The photographs are by far her most compelling work. At first, scholars thought of them as self-portraits. But the gathering consensus is that Cahun choreographed and posed for the photos, and that her romantic partner, Marcel Moore, who was born Suzanne Malherbe, often pressed the button. It was a collaboration.
Cahun died on Dec. 8, 1954, at age 60, on the tiny Channel Island of Jersey off the Normandy coast of France. Hardly anyone noticed. “Disavowals,” her most heartfelt book, had not been well received. And she had never exhibited the photographs.
In the 1990s, however, she received a rush of attention as gender issues were gathering steam around the world. “Suddenly,” said Vince Aletti, a New York photography critic and curator, “she seemed incredibly of the moment.”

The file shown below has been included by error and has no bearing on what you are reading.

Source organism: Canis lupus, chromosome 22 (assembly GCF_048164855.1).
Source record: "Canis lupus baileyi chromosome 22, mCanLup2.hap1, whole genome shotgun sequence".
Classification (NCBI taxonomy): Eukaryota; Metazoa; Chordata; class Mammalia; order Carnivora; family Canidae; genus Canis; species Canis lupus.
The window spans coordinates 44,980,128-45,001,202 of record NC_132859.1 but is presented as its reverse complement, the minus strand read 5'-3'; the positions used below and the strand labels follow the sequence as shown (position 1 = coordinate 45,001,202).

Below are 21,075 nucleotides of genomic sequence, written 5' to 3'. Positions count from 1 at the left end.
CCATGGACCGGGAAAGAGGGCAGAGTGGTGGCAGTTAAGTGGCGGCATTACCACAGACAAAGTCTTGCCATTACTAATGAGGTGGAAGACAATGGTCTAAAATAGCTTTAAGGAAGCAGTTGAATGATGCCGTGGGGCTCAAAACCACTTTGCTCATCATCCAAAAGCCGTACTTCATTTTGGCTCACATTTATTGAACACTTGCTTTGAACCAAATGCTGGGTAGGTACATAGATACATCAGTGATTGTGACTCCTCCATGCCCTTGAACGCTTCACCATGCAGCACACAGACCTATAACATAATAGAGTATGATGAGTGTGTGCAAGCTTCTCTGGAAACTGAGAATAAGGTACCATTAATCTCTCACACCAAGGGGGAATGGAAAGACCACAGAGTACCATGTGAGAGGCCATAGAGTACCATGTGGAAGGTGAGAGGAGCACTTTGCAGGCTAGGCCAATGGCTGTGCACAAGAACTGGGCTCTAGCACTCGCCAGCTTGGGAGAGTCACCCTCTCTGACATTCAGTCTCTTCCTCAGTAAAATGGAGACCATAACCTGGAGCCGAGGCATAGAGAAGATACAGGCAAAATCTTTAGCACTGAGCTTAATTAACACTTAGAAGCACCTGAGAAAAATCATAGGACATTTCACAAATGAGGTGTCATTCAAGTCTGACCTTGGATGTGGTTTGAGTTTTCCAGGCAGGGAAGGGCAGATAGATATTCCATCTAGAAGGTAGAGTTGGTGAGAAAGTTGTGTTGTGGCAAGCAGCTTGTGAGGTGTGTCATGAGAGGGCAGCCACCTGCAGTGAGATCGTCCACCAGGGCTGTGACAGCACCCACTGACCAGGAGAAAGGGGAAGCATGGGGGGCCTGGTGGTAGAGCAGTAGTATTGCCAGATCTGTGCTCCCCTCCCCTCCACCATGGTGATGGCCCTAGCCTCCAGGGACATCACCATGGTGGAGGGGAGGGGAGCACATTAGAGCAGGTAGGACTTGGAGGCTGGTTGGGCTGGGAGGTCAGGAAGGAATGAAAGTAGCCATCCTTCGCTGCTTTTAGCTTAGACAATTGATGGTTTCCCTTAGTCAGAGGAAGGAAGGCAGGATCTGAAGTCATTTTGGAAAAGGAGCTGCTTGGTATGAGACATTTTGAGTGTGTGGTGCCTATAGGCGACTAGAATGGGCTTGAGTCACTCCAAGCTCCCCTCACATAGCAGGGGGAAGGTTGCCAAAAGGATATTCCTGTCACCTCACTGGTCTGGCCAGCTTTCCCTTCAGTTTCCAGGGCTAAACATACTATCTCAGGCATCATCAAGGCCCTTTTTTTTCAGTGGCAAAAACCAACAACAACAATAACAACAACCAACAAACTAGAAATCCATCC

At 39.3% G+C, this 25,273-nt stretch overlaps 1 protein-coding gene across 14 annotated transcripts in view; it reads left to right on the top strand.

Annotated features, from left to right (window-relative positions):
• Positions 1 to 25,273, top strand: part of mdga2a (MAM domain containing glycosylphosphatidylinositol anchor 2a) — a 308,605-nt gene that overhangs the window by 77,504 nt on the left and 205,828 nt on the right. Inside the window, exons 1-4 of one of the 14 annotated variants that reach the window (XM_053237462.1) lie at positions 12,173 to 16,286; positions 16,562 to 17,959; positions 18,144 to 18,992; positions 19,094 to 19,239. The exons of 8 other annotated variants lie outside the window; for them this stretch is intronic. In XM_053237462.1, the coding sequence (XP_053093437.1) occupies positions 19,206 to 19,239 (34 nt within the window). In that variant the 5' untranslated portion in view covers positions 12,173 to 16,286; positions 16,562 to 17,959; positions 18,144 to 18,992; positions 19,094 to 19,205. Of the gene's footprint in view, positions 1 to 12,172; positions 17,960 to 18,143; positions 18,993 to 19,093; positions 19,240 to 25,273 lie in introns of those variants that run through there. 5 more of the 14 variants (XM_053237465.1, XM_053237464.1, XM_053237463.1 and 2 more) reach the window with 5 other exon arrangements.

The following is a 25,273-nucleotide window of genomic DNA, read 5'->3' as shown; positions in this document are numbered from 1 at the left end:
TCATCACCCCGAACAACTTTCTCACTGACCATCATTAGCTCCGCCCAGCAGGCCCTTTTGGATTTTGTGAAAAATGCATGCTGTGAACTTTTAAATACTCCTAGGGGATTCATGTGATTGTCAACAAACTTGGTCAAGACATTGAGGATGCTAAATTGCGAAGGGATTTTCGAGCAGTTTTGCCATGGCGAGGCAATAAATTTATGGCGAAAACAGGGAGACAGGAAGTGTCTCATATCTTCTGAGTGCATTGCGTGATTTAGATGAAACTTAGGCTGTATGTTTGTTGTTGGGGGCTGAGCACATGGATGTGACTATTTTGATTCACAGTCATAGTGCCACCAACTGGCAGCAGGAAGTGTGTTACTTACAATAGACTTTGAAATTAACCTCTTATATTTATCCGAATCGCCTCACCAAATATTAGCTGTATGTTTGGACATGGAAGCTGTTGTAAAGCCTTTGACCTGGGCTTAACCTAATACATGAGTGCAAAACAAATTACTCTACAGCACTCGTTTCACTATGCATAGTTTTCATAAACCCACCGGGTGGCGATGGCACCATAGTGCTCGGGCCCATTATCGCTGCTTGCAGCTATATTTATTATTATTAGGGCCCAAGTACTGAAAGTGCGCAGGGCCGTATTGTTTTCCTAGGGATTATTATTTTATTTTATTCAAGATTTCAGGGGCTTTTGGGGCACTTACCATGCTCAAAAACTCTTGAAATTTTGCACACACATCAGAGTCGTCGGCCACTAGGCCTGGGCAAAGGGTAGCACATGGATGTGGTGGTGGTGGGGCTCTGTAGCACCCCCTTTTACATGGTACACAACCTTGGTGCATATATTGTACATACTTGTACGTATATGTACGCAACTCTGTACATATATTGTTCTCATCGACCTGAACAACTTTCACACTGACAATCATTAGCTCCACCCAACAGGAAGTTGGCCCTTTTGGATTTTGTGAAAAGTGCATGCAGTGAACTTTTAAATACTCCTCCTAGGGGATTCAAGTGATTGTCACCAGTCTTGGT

A French writer, François Leperlier, published a book on Cahun and helped organize the first exhibition of her work, at a museum in Paris. An English edition was published as “Claude Cahun: Masks and Metamorphoses.”
Professors and graduate students in art history and in feminist and gender studies began writing about her. Art museums wanted her work.
Cahun’s photographs have been displayed in group shows in the last two years in nearly a dozen museums in London, Paris, Washington, Melbourne, Warsaw and elsewhere. She is featured in a group exhibition running through early July at the Contemporary Jewish Museum in San Francisco. Another group show opened in Bonn, Germany, in late May, and one opened in Sweden in mid-June.